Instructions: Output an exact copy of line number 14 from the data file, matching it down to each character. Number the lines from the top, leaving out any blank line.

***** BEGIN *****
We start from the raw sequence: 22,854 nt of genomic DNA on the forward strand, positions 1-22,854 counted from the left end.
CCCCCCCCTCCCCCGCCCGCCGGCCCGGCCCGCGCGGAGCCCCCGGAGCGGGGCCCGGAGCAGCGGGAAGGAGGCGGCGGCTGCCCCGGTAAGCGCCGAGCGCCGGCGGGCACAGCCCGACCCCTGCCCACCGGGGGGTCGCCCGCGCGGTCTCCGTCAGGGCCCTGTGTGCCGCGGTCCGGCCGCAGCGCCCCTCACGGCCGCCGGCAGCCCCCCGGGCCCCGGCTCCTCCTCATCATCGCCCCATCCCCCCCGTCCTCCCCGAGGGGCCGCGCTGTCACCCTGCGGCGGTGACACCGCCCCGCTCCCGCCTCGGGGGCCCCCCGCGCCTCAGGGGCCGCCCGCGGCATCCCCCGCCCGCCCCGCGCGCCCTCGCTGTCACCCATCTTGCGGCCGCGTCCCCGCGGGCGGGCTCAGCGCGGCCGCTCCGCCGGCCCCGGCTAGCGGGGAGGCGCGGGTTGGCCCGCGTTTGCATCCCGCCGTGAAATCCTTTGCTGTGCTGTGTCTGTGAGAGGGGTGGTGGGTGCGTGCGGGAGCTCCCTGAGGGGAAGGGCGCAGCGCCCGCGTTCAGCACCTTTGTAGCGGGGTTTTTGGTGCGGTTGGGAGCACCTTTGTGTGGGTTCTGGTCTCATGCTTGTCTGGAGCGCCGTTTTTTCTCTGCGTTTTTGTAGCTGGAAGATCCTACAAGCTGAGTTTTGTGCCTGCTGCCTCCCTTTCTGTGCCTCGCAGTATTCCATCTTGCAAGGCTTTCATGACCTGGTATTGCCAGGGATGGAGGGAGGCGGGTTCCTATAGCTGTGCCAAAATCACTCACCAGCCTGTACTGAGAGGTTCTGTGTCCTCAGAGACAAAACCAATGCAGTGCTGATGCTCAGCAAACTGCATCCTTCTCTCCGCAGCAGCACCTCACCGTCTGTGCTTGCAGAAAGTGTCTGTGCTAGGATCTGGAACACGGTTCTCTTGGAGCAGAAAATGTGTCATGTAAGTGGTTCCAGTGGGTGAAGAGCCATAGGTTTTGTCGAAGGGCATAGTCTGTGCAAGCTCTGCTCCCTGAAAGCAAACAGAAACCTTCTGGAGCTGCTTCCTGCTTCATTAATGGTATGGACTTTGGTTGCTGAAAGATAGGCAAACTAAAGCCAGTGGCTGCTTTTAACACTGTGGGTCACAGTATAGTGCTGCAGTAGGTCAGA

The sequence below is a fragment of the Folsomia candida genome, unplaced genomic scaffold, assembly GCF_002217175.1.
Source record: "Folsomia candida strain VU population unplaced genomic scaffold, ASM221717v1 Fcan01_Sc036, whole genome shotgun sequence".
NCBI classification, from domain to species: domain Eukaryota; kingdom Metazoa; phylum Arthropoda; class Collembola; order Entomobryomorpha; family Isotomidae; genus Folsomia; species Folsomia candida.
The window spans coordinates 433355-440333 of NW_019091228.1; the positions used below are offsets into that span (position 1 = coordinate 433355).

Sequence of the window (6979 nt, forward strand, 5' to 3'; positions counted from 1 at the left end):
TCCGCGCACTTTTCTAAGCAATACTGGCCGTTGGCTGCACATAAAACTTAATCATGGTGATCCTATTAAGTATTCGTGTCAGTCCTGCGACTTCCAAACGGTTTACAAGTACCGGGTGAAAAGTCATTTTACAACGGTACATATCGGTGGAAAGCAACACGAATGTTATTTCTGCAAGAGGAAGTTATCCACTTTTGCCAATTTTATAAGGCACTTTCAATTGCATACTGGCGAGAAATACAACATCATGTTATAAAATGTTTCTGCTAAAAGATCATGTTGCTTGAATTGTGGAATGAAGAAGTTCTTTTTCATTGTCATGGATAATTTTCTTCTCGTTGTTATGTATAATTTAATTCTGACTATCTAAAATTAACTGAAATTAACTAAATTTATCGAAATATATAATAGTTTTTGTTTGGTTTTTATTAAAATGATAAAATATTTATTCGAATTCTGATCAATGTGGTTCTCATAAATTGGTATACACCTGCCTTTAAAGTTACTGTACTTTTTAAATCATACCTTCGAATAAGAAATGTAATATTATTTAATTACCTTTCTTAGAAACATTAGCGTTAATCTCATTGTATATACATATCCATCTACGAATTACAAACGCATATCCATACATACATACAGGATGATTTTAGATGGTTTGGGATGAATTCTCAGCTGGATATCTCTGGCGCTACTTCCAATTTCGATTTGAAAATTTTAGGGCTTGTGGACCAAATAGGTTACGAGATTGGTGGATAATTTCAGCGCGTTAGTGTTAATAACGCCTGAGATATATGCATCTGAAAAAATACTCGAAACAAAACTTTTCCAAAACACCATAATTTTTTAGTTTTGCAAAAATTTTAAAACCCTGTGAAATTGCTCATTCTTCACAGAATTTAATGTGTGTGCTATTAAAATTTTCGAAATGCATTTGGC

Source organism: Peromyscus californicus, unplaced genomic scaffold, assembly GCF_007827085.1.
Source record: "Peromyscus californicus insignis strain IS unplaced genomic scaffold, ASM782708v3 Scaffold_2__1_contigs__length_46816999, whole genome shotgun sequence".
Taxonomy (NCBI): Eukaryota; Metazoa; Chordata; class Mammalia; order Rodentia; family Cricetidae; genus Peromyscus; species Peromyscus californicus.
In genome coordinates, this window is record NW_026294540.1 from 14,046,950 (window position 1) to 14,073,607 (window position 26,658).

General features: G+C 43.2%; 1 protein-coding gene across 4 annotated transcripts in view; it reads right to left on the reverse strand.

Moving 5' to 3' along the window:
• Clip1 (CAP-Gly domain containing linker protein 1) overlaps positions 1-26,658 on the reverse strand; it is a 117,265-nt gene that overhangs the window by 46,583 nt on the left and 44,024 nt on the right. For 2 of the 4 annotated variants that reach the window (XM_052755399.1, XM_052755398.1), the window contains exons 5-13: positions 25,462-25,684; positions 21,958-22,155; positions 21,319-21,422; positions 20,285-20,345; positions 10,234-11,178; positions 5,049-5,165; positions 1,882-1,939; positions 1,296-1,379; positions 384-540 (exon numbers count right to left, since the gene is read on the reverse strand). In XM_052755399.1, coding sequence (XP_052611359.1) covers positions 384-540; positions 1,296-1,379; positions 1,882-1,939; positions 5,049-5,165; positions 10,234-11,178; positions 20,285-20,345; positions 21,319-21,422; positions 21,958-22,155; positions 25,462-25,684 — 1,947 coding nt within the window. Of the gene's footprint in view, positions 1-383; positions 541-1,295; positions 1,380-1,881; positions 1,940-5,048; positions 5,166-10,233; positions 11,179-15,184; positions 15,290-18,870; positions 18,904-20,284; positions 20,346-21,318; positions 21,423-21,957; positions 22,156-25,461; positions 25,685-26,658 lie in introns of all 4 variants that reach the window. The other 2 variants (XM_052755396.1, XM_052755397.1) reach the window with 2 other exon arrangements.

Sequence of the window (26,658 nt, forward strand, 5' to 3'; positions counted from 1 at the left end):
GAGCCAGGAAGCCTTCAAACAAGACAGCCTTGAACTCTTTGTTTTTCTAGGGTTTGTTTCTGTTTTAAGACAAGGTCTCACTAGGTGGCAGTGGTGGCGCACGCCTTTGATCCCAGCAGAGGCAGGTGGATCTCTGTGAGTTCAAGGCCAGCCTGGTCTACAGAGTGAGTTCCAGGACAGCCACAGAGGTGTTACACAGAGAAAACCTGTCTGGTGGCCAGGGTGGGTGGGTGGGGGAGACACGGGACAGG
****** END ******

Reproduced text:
Moving 5' to 3' along the window: